Sunday, July 30, 2006

Wa: Do not disturb

Sometimes, when I see a particularly wonderful sign, I make out with it.

For example, here is a sign that discourages litter in a truly Japanese manner.

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I like to make out with signs that use this much subtlety. It shows my subtle appreciation of their subtle subtlety.

This sign is a great example of the Japanese phenomenon of "wa." Wa means "harmony" (EDIT: The character for "WA" is "和". BIG thanks to Mr. or Ms. "Ouch!" for that!). Simply, keeping the "harmony" means that people go to great lengths not to rock the boat or cause any conflict that would disturb this "wa".

The "Wa" is not only a big part of Japanese signage, it is also a huge part of Japanese working culture. In practice, keeping this "harmony" means that when I have a problem with someone (eg, "Bob wears too much pink, and I can't work because he is too sexy")), I should definitely NOT tell Bob that I have this problem. Rather, I should go to Bob's superior officer, who will in turn go to their superior officer, who will then go to THEIR superior officer, who will then move up the chain of command until we contact God and/or the offending person's parents. That entity (ie. God and/or the person's parents) will then go back down through a different chain of command, until we manage to reach a DIFFERENT superior officer, who will contact the person with whom I have a problem. The officer will then inform the offending person of the problem in a round-about, non-specific manner (eg, "Bob, your shirt is very nice, but it is a bit too pink. *Some people* are having a problem with the amount of sexiness that you are bringing to the workplace.... can you please wear somewhat less pink?) This, of course, avoids any direct co-worker to co-worker complaints, and helps everyone theoretically work together because no one ever has a specific problem with anyone, and everyone will tell everyone else that they love their work. Random complaints from *Some people* will just appear every now and again.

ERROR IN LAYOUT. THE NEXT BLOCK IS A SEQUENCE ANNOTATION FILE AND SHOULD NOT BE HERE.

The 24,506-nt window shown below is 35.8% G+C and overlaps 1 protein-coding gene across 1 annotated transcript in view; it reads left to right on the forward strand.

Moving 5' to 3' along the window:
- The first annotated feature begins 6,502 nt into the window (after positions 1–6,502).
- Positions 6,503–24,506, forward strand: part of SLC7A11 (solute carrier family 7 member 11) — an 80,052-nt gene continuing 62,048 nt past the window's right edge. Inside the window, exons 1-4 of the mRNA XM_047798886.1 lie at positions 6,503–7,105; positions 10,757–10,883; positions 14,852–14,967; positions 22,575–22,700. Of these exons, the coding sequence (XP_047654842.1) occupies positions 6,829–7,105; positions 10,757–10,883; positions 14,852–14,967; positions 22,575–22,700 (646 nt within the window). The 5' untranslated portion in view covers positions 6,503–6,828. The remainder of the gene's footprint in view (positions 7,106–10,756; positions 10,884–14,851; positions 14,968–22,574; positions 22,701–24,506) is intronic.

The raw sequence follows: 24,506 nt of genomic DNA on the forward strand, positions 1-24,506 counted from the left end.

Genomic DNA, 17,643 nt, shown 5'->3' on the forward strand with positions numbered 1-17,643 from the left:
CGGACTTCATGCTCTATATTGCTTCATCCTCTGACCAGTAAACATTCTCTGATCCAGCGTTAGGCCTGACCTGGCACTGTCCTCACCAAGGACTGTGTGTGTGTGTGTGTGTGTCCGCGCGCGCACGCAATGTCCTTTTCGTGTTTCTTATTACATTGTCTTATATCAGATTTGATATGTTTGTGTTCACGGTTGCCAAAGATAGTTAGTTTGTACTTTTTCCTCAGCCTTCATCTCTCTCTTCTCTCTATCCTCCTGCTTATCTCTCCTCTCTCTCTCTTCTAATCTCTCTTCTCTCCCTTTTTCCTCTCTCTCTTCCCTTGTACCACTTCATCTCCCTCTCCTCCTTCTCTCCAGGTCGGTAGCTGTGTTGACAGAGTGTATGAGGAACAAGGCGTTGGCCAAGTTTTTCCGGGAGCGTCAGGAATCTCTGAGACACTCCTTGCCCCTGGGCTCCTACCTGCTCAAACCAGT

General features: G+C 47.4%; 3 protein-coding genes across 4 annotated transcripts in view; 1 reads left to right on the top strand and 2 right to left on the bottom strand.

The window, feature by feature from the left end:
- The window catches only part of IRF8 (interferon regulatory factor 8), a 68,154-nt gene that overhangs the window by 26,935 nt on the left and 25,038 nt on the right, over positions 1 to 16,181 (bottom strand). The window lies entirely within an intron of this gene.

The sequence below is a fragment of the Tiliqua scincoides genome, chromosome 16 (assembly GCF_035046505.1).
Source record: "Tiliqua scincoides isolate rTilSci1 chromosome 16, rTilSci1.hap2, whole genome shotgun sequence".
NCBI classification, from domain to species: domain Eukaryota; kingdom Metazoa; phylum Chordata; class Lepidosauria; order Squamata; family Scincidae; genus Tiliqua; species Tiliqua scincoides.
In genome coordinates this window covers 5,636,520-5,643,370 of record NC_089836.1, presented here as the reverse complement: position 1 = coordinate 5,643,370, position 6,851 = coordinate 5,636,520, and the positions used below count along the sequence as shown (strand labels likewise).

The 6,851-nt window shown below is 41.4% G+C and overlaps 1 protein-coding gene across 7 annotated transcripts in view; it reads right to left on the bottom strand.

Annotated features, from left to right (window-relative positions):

This is all well and good, but it takes fucking forever to pass the complaint along. The problem may be a month or more old before anyone says shit. The problem may also be a very simple one to resolve (eg, "please speak more slowly"), which could be solved within a few seconds of hearing said complaint.

Here is a relatively short example with a very short "wa - train", as I have decided to call the chain of people who must ALL find out about the issue before you do. My school manager is a relatively astute young lady who is quite delightful. She realizes that western people tend to appreciate slightly more direct feedback:

Mg: "Brent Sensei, how do I say in English.... "Sensei, can you not get dressed out of your suit before the end of day???"

Me: "um..... That was pretty good."

Mg: "Really?"

Me: "Yes."

Mg: "Ok... um... can you tell (the other) Sensei?"

So, as you can see, my school manager has realized that we crazy foreigners appreciate direct feedback. Admittedly, she sometimes tries to give said direct feedback, but it often comes out slightly more blunt than the spirit in which it is intended. For example, this gem which my dear new co-worker received the other day...

"Sensei... lesson was a good job. But next time... please try more fun."


Serious wa disturbance.